There have been record numbers of apprehensions at the border, and many migrants try to cross again and again after being expelled to Mexico. It has caused operational and political problems for the administration, which says the immigration legal system has long been “broken”. There have been tragic and brutal scenes.

Mexico accepts Mexicans, Guatemalans, Salvadorans, Hondurans and Venezuelans expelled back across the border under Title 42, but other nationalities are generally let into the US to pursue their immigration cases.

This week, a large group of about 1,500 migrants lined up at the border near El Paso, Texas, waiting to be processed.

Mario D’Agostino, El Paso’s deputy city manager, told reporters on Tuesday that the arrivals were “unsustainable” and that the city had asked the Biden administration to consider processing migrants at military bases or increasing flights to move migrants to other parts of the border.

A US Department of Homeland Security spokesperson said the department is “working according to plan to quickly decompress the El Paso area”.

People are variously fleeing political oppression, gang violence, deepening poverty, the climate crisis, failed states and war – sometimes several of these situations at the same time.

What’s next?

The Centers for Disease Control and Prevention announced in April that it would end Title 42, saying it was no longer needed as a health measure.

But a federal judge in Louisiana blocked the termination after a legal challenge brought by a group of two dozen states with Republican attorneys general, who argued that increased migration would saddle their states with costs.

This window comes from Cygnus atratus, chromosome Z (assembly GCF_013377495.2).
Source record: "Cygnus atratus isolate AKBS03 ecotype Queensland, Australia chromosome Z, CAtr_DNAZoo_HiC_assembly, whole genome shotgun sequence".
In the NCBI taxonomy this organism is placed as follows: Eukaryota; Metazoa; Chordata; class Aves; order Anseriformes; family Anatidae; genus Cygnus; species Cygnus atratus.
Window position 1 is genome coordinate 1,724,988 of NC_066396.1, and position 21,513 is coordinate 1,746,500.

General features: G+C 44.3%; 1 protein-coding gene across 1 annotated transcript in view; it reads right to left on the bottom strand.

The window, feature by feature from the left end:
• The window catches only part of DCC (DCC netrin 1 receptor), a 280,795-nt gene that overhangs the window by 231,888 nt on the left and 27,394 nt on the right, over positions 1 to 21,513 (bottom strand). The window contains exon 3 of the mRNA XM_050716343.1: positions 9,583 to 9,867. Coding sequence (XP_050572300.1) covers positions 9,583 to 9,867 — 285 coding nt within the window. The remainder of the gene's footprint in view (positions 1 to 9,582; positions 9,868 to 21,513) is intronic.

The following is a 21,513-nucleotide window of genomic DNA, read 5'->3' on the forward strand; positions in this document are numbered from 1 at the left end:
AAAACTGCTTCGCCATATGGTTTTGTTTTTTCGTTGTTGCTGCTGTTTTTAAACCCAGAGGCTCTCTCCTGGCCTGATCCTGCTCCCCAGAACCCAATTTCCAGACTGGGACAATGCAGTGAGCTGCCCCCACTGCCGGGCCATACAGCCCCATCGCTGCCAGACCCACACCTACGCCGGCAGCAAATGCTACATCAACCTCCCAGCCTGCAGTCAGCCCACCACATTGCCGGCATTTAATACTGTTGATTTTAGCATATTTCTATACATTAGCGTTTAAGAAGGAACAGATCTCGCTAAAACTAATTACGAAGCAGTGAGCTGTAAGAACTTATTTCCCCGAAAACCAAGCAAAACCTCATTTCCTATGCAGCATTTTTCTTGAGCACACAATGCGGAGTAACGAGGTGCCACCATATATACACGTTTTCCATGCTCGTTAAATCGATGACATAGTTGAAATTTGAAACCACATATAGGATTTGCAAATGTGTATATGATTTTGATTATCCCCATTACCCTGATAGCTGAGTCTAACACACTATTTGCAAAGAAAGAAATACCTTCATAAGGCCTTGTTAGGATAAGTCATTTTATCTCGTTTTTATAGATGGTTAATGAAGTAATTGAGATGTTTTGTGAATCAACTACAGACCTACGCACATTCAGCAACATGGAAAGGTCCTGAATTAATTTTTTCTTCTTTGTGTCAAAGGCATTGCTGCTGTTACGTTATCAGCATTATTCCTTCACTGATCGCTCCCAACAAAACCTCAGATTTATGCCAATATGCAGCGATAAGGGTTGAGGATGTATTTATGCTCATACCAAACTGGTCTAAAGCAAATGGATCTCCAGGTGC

In a separate lawsuit, brought by the American Civil Liberties Union and other groups on behalf of migrant families who argue they were harmed by Title 42, a Washington DC-based judge struck down the rule as unlawful on 15 November, and gave the government until 21 December to prepare.

Then a coalition of Republican state attorneys general sought to intervene. In arguments similar to those made in the Louisiana case, the states said that ending Title 42 would “cause an enormous disaster at the border” and leave them shouldering the cost of services for new arrivals.

If the court of appeals for the DC circuit denies the states’ motion, they could appeal the matter to the US supreme court, which has a rightwing supermajority.

What did Biden do then?

The Biden administration stuck with the 21 December termination of Title 42 but nevertheless appealed the DC court decision so as to be able to use public health rules such as Title 42 in future.

And the government is discussing other measures to “secure” the border, such as barring single adults from seeking asylum there and accelerated asylum screenings in border patrol custody.

The Biden administration also said it will increase the use of expedited removal, a fast-track deportation process, if Title 42 is terminated. Those ejected under Title 42 were summarily expelled, not deported.

Those plans will probably go on hold if the various states’ latest effort to keep Title 42 in place succeeds.